"Santa Clara County, which once accounted for the most cases in the state, now has just 3% of the cases and 4% of the deaths statewide, according to Cody, and with more than double the number of tests conducted in the county since the middle of March, the rate of positive tests has declined from 9% to 1.5%."
     
  14. chemgeek

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    Ultimately, the data is going to tell us if we are on the right path. The virus doesn't have opinions or belief, it just does what it does. If transmission abatement is relaxed too much you will see it reflected in increased caseloads and increased death rates. (Unless, of course, your regional government is restricting access to or fudging the numbers.) There is a lag, measured in weeks, between the inputs and the outputs. If you do it right, economic activity increases while maintaining caseloads at a controllable level. The data will speak to you. And economic activity will not bounce back until a large fraction of the population has confidence in their safety. If you don't feel safe in a bar or restaurant or recreation facility, it won't matter if they open up.

    Depending on what the actual R0 is for SARS-CoV-2 herd immunity will not be achieved until somewhere between 55-85% of the population is immune through exposure or vaccination. (If you care, the value is 1-1/R0) Until then, we are still at risk for future outbreaks. It's that simple. As a nation, we are likely not even at 15% exposure at this point. That is the nut of the current problem. I don't envy those trying to find the right balance.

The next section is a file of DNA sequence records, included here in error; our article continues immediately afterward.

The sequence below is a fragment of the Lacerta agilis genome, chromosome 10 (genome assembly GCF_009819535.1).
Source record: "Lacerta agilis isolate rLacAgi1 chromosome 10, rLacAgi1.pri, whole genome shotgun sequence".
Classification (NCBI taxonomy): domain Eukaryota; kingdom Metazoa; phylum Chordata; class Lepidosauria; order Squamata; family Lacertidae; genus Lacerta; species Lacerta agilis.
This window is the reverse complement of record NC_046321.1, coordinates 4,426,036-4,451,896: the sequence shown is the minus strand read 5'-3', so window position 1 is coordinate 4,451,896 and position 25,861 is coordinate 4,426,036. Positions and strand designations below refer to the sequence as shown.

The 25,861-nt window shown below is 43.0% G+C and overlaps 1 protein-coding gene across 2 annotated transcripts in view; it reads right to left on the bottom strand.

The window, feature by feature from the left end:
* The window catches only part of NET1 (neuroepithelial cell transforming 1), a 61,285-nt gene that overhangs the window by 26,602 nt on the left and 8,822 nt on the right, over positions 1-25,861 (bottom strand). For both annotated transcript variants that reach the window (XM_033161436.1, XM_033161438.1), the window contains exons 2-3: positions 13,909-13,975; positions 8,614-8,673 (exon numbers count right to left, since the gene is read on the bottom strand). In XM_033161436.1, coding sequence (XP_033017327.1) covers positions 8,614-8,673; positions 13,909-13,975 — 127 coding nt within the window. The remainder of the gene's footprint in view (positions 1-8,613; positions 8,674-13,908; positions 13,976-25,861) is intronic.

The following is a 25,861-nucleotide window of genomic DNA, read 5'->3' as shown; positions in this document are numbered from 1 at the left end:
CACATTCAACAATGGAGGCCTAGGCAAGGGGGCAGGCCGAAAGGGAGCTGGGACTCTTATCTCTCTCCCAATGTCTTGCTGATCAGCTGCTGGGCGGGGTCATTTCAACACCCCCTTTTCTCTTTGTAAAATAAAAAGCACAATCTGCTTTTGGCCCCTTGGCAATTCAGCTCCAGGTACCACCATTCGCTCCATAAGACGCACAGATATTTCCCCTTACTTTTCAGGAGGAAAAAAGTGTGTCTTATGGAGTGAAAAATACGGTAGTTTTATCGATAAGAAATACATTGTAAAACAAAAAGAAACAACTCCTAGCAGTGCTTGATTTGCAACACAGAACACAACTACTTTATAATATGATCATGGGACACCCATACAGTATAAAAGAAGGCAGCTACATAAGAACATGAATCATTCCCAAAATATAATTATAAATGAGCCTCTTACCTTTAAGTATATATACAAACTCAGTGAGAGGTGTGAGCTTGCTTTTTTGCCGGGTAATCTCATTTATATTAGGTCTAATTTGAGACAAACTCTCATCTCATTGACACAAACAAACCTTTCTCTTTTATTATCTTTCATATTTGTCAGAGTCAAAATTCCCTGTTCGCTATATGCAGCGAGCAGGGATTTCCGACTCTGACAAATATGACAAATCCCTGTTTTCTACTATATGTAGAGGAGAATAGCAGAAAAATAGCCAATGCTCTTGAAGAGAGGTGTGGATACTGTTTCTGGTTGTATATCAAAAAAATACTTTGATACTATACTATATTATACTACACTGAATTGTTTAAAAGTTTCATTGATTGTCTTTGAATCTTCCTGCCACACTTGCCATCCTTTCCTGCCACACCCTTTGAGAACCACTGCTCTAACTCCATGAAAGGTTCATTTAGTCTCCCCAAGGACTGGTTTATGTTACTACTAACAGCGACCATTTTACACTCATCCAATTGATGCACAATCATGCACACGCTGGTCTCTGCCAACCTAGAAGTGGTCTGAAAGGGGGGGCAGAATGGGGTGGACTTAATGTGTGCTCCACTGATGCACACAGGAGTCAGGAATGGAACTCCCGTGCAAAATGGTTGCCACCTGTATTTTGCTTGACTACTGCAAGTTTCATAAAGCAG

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  15. RJM62

    RJM62 Touchdown! Greaser!

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    At this point, I'd be happy if they just stopped making so many wrong decisions.

    Rich
     
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  16. PeterNSteinmetz

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    This would be more easily achieved if they would just obey the idea of not using coercion to make people do things they don’t otherwise want to do unless you have clear evidence that what the people are doing is either harming others or imminently about to do so.

    Stop coercing people based on guesses and theories and hopes.
     
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  17. tspear

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    Lmao. This is funny.

    Tim

    Sent from my HD1907 using Tapatalk
     
  18. RJM62

    RJM62 Touchdown! Greaser!

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    In general, I agree. In this particular instance, however, I am equally disappointed by my own state's failure to impose restrictions when they should have as I am with the imposition of coercive measures whose efficacy is questionable, at best. New York has done almost everything wrong, starting on March 10th, when the virus was first detected in New Rochelle.

    On that day, Governor Cuomo called in the National Guard to set up a "containment area" around that city, and set the troops to work cleaning up common areas. Unfortunately, that was the last thing the state did right because the actual vectors -- the people -- were still allowed to move about freely both within and outside the community; and the most important conduit of all, the MTA (the Metropolitan Transportation Authority), was not shut down.

    The right thing to do at that point would have been to shut down and disinfect MTA (the conduit), and quarantine the people (the vectors) in all of the counties served by MTA. It was the one instance of authoritarian coercion that actually would have made sense.

    To better understand my thinking, you have to understand that in a practical sense, "Downstate" New York is best defined as being the 12 counties that comprise the "Metropolitan Commuter Transportation District" (MCTD) served by MTA. Specifically, we're talking about the five counties of New York City, as well as Nassau, Suffolk, Westchester, Rockland, Orange, and Putnam counties.